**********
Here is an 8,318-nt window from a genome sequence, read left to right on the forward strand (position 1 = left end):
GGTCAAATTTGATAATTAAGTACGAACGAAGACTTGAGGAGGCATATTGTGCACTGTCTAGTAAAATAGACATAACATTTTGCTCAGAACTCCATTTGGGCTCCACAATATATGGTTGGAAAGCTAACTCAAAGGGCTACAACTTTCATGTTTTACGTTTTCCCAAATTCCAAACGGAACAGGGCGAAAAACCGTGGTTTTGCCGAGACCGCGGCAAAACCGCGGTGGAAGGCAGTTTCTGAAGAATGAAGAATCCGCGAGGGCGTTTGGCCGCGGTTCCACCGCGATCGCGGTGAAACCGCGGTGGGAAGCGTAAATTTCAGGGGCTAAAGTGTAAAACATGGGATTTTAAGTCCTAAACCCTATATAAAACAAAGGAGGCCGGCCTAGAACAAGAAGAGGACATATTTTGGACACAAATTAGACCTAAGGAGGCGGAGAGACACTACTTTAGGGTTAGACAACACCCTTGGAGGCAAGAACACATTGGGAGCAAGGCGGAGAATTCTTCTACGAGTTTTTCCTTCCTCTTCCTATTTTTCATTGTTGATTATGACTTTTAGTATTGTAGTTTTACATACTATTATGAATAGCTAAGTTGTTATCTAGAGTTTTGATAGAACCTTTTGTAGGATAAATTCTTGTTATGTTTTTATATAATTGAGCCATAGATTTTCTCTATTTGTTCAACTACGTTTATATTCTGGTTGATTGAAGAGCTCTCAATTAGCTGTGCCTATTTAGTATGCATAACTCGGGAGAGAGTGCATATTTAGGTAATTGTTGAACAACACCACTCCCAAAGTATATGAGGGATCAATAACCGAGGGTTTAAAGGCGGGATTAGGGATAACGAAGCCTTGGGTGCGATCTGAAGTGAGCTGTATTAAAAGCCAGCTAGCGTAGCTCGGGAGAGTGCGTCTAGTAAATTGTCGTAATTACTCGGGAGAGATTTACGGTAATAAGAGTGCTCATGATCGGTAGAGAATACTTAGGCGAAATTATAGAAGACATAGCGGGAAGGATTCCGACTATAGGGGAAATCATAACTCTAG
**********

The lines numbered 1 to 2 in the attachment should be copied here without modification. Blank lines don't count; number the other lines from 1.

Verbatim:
Here is an 8,318-nt window from a genome sequence, read left to right on the forward strand (position 1 = left end):
GGTCAAATTTGATAATTAAGTACGAACGAAGACTTGAGGAGGCATATTGTGCACTGTCTAGTAAAATAGACATAACATTTTGCTCAGAACTCCATTTGGGCTCCACAATATATGGTTGGAAAGCTAACTCAAAGGGCTACAACTTTCATGTTTTACGTTTTCCCAAATTCCAAACGGAACAGGGCGAAAAACCGTGGTTTTGCCGAGACCGCGGCAAAACCGCGGTGGAAGGCAGTTTCTGAAGAATGAAGAATCCGCGAGGGCGTTTGGCCGCGGTTCCACCGCGATCGCGGTGAAACCGCGGTGGGAAGCGTAAATTTCAGGGGCTAAAGTGTAAAACATGGGATTTTAAGTCCTAAACCCTATATAAAACAAAGGAGGCCGGCCTAGAACAAGAAGAGGACATATTTTGGACACAAATTAGACCTAAGGAGGCGGAGAGACACTACTTTAGGGTTAGACAACACCCTTGGAGGCAAGAACACATTGGGAGCAAGGCGGAGAATTCTTCTACGAGTTTTTCCTTCCTCTTCCTATTTTTCATTGTTGATTATGACTTTTAGTATTGTAGTTTTACATACTATTATGAATAGCTAAGTTGTTATCTAGAGTTTTGATAGAACCTTTTGTAGGATAAATTCTTGTTATGTTTTTATATAATTGAGCCATAGATTTTCTCTATTTGTTCAACTACGTTTATATTCTGGTTGATTGAAGAGCTCTCAATTAGCTGTGCCTATTTAGTATGCATAACTCGGGAGAGAGTGCATATTTAGGTAATTGTTGAACAACACCACTCCCAAAGTATATGAGGGATCAATAACCGAGGGTTTAAAGGCGGGATTAGGGATAACGAAGCCTTGGGTGCGATCTGAAGTGAGCTGTATTAAAAGCCAGCTAGCGTAGCTCGGGAGAGTGCGTCTAGTAAATTGTCGTAATTACTCGGGAGAGATTTACGGTAATAAGAGTGCTCATGATCGGTAGAGAATACTTAGGCGAAATTATAGAAGACATAGCGGGAAGGATTCCGACTATAGGGGAAATCATAACTCTAG